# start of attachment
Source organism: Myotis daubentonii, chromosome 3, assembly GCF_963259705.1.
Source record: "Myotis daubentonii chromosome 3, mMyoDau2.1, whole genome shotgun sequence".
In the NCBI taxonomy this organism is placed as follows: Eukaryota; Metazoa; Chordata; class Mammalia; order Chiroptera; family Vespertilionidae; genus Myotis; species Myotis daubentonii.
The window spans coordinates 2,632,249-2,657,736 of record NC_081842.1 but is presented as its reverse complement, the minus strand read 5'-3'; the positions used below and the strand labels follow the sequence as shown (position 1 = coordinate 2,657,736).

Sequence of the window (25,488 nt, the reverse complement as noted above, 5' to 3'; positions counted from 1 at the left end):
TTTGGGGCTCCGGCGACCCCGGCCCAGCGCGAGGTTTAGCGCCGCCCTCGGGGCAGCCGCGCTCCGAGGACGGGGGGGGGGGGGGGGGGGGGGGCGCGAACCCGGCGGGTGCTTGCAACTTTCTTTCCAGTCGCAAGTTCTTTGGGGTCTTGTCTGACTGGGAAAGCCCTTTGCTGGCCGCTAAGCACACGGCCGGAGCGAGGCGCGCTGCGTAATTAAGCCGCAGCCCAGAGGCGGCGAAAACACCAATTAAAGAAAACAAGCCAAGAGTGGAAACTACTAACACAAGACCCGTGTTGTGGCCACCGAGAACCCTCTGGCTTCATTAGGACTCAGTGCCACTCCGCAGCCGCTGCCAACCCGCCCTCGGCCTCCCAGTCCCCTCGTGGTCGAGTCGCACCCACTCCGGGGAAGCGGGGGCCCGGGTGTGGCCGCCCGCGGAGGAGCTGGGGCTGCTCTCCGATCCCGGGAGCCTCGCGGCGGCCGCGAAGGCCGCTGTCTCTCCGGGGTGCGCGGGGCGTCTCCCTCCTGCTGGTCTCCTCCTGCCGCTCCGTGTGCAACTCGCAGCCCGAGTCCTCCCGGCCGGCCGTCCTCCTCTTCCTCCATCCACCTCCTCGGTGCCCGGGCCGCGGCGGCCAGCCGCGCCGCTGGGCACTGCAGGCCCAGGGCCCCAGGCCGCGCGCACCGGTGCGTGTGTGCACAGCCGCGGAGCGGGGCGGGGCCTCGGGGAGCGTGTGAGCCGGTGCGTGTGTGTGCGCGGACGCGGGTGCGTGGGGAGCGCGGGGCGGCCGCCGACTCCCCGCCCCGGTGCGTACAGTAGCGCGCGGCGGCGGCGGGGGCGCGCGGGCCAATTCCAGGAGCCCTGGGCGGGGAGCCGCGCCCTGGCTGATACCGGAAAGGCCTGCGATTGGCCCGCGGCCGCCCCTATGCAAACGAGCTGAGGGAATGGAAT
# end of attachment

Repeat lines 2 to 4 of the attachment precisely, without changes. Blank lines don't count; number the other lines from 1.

Source record: "Myotis daubentonii chromosome 3, mMyoDau2.1, whole genome shotgun sequence".
In the NCBI taxonomy this organism is placed as follows: Eukaryota; Metazoa; Chordata; class Mammalia; order Chiroptera; family Vespertilionidae; genus Myotis; species Myotis daubentonii.
The window spans coordinates 2,632,249-2,657,736 of record NC_081842.1 but is presented as its reverse complement, the minus strand read 5'-3'; the positions used below and the strand labels follow the sequence as shown (position 1 = coordinate 2,657,736).